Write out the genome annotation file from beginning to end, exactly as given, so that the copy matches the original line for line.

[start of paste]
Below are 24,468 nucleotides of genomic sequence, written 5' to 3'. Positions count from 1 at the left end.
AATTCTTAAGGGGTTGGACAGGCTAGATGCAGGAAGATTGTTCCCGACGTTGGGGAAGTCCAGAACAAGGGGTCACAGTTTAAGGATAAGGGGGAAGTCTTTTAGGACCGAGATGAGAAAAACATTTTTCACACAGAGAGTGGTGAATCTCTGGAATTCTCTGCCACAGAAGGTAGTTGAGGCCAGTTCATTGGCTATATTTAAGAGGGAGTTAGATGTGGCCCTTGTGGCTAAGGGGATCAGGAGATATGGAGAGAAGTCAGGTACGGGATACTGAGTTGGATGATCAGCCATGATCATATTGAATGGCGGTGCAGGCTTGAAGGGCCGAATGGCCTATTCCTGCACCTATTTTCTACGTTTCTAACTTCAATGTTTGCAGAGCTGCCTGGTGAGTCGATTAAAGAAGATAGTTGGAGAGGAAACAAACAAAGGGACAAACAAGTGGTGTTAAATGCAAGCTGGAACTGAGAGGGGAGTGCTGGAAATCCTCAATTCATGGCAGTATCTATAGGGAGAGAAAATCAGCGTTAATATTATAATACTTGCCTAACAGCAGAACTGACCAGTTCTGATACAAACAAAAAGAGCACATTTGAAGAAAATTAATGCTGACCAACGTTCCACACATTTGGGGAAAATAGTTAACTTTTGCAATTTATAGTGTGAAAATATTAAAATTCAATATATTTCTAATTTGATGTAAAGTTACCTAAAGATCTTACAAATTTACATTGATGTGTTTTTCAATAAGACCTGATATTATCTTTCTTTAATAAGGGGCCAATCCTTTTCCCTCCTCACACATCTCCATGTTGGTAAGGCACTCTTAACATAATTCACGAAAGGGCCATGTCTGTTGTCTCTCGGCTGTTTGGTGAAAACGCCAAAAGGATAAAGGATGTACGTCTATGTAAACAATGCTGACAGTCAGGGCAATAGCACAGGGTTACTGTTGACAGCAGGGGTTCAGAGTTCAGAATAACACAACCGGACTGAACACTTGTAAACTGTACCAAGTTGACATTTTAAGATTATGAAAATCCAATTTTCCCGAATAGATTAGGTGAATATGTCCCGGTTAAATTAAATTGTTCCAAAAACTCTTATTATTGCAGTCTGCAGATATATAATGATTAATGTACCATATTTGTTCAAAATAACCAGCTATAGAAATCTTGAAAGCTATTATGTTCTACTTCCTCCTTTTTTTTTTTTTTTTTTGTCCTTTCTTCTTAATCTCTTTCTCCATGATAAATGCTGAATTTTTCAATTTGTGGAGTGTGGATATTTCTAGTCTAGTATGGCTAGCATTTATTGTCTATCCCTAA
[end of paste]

Below are 24,468 nucleotides of genomic sequence, written 5' to 3'. Positions count from 1 at the left end.
AATTCTTAAGGGGTTGGACAGGCTAGATGCAGGAAGATTGTTCCCGACGTTGGGGAAGTCCAGAACAAGGGGTCACAGTTTAAGGATAAGGGGGAAGTCTTTTAGGACCGAGATGAGAAAAACATTTTTCACACAGAGAGTGGTGAATCTCTGGAATTCTCTGCCACAGAAGGTAGTTGAGGCCAGTTCATTGGCTATATTTAAGAGGGAGTTAGATGTGGCCCTTGTGGCTAAGGGGATCAGGAGATATGGAGAGAAGTCAGGTACGGGATACTGAGTTGGATGATCAGCCATGATCATATTGAATGGCGGTGCAGGCTTGAAGGGCCGAATGGCCTATTCCTGCACCTATTTTCTACGTTTCTAACTTCAATGTTTGCAGAGCTGCCTGGTGAGTCGATTAAAGAAGATAGTTGGAGAGGAAACAAACAAAGGGACAAACAAGTGGTGTTAAATGCAAGCTGGAACTGAGAGGGGAGTGCTGGAAATCCTCAATTCATGGCAGTATCTATAGGGAGAGAAAATCAGCGTTAATATTATAATACTTGCCTAACAGCAGAACTGACCAGTTCTGATACAAACAAAAAGAGCACATTTGAAGAAAATTAATGCTGACCAACGTTCCACACATTTGGGGAAAATAGTTAACTTTTGCAATTTATAGTGTGAAAATATTAAAATTCAATATATTTCTAATTTGATGTAAAGTTACCTAAAGATCTTACAAATTTACATTGATGTGTTTTTCAATAAGACCTGATATTATCTTTCTTTAATAAGGGGCCAATCCTTTTCCCTCCTCACACATCTCCATGTTGGTAAGGCACTCTTAACATAATTCACGAAAGGGCCATGTCTGTTGTCTCTCGGCTGTTTGGTGAAAACGCCAAAAGGATAAAGGATGTACGTCTATGTAAACAATGCTGACAGTCAGGGCAATAGCACAGGGTTACTGTTGACAGCAGGGGTTCAGAGTTCAGAATAACACAACCGGACTGAACACTTGTAAACTGTACCAAGTTGACATTTTAAGATTATGAAAATCCAATTTTCCCGAATAGATTAGGTGAATATGTCCCGGTTAAATTAAATTGTTCCAAAAACTCTTATTATTGCAGTCTGCAGATATATAATGATTAATGTACCATATTTGTTCAAAATAACCAGCTATAGAAATCTTGAAAGCTATTATGTTCTACTTCCTCCTTTTTTTTTTTTTTTTTTGTCCTTTCTTCTTAATCTCTTTCTCCATGATAAATGCTGAATTTTTCAATTTGTGGAGTGTGGATATTTCTAGTCTAGTATGGCTAGCATTTATTGTCTATCCCTAA